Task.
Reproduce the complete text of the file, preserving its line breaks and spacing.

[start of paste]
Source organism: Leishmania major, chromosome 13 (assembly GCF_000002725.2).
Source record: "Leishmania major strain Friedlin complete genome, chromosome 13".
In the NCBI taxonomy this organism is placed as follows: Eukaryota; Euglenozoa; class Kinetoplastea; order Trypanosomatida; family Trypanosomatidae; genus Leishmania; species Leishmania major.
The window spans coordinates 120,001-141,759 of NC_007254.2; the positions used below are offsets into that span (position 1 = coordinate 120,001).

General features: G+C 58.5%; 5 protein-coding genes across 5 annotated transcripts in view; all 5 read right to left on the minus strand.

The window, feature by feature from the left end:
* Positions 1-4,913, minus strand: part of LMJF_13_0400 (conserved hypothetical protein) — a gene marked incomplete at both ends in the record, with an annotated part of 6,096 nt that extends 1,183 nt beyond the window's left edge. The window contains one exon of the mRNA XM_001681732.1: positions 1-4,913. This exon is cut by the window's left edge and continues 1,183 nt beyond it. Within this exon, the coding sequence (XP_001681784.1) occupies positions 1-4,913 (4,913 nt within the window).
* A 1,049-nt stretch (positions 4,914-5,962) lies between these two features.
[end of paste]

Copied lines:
Source organism: Leishmania major, chromosome 13 (assembly GCF_000002725.2).
Source record: "Leishmania major strain Friedlin complete genome, chromosome 13".
In the NCBI taxonomy this organism is placed as follows: Eukaryota; Euglenozoa; class Kinetoplastea; order Trypanosomatida; family Trypanosomatidae; genus Leishmania; species Leishmania major.
The window spans coordinates 120,001-141,759 of NC_007254.2; the positions used below are offsets into that span (position 1 = coordinate 120,001).

General features: G+C 58.5%; 5 protein-coding genes across 5 annotated transcripts in view; all 5 read right to left on the minus strand.

The window, feature by feature from the left end:
* Positions 1-4,913, minus strand: part of LMJF_13_0400 (conserved hypothetical protein) — a gene marked incomplete at both ends in the record, with an annotated part of 6,096 nt that extends 1,183 nt beyond the window's left edge. The window contains one exon of the mRNA XM_001681732.1: positions 1-4,913. This exon is cut by the window's left edge and continues 1,183 nt beyond it. Within this exon, the coding sequence (XP_001681784.1) occupies positions 1-4,913 (4,913 nt within the window).
* A 1,049-nt stretch (positions 4,914-5,962) lies between these two features.